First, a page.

Claude Piron

Esperanto: A New Form of Humanism

Nothing, it seems to me, is capable of defining humanism more appropriately than the famous line from the Latin poet Terence: Homo sum: humani nil a me alienum puto. "I am a man: nothing human is alien to me." At the base of this concept is a sense of solidarity uniting the humanist with all persons, regardless of their race, religion, or culture. To be a humanist is, fundamentally, to love human beings; and to love them, in the deepest sense, is to want them to develop according to their own nature, to have the desire to relate to them and know them, to care for them, and to respect them in their entirety.

All of these elements are to be found at the root of the Esperanto phenomenon. It may appear strange for someone to dedicate a number of hours to the assimilation of a language almost completely useless in commerce and industry, a language that the diplomatic world ignores, that scientists can apparently do without, and that is not tied to a centuries-old culture. But the person who is skeptical about such a linguistic pursuit is not aware of how richly rewarding it may be emotionally, nor of how satisfying the feeling can be of participating in a wide-ranging activity intended to promote the psychological maturation of human society.

In order to become fully mature, one must abandon both infantile self-centeredness and abstract adolescent idealism. And people, in their relations with the wide world, face the temptation of clinging to these two immature attitudes. The first, the infantile, encompasses a tendency to lock oneself blindly within one's material interests. Once having fallen into this trap, an individual often becomes cynical, unaware of the fact that what he is hiding under his so-called "realism" is actually only a self-centered withdrawal into a protective cocoon that provides shelter from wider responsibilities. The other temptation, typical of adolescence, is to allow oneself to be governed by an abstract idealism. The head is filled with ideas of self-dedication, and the heart beats fervently for the Third World and all humankind; an emotion vibrates every time one thinks about the victims of one dictator or another, or one or another unjust regime. But concretely, practically one does nothing, and continues to live one's small life, though not without a dull sense of guilt. Esperantism, the use and advocacy of Esperanto, proposes a commitment that guards against this double stumbling-block, and its effects are far more profound than might be apparent at first glance.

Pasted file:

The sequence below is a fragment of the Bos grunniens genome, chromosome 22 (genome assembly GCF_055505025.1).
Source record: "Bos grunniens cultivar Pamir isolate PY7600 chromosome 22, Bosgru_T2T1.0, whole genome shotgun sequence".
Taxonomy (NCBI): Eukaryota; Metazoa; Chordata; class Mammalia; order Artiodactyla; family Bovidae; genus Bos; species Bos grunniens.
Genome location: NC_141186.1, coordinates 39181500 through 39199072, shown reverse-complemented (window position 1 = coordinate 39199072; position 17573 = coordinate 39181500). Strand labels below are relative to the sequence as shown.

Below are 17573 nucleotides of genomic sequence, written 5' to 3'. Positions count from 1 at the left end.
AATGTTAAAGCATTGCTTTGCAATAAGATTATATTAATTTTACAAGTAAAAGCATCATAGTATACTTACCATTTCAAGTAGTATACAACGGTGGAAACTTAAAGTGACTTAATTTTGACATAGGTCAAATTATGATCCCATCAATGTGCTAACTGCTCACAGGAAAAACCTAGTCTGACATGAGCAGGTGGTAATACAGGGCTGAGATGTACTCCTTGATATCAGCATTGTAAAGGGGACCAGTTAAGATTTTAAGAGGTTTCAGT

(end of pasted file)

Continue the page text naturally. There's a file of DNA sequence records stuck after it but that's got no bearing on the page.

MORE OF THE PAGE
It prevents stumbling into cynical self-centeredness, because it does not satisfy a purely material or immediate self-interest, and invites you to come out of the protective shell mentioned above. And it prevents stumbling into nebulous idealism, because it is based on a concrete reality, embodied in a veritable means of communication which when appropriately mastered enables you to engage in dialogue with a community of people from all countries and social environments. Names such as Poland, Japan, Brazil, and Iran evoke in the ordinary citizen pictures from a newspaper or television program, or perhaps memories of a vacation. In the Esperanto speaker they evoke a face, an address, a face-to-face exchange or one by letter, tape or e-mail. It is always a matter of people meeting people, of their getting in touch with each other and being capable of directly expressing their ideas about life, or of sharing their joys and torments. Contrary to a widespread opinion, English does not enable a similar type of dialogue, for two reasons.

For one, in the majority of countries it can be used only by a socio-economic and scientific-intellectual elite. For another, even if a non-native English speaker seems to have mastered it almost perfectly, he never senses it as a true personal possession, but always as something foreign that demands more cerebral energy than use of the native tongue. For structural and other reasons, Esperanto once learned is never experienced as foreign.

True Respect to a Foreigner Entails Linguistic Respect

Twentieth-century society has yet to experience a great awakening in regard to language. It speaks much of intercultural communication, international cooperation, technical assistance and so forth, but so far it has not realized that all of this requires a means of mutual understanding. How are you to help someone, at least at a sufficiently meaningful level, without being able to make yourself clear? And how can you make anything clear if a common language is not at your disposal? Isn't there something arrogantly disrespectful in the attitude of the person who from the beginning, while claiming to help somebody else, forces his own language on the other, with the mental structures it embodies and all of his own cultural background? To force on a Burmese, a Thai, a Polynesian, a Bantu tribesman - none of whom are familiar with conjugations in the Western sense of the word - a language such as English or French, in which dealing with things in the past requires subtle distinctions among, say, he went, he would go, he was gone, he had gone, he had been going, he used to go, and so forth, is to force the person with whom one is speaking to adapt to a form of mental gymnastics that is not justifiable from the point of view either of communication or culture. Esperanto, like the majority of languages, has only one past tense, and the nuances expressed in Western languages through an extremely complex conjugation are translated by other linguistic means, as in the languages of the peoples referred to above.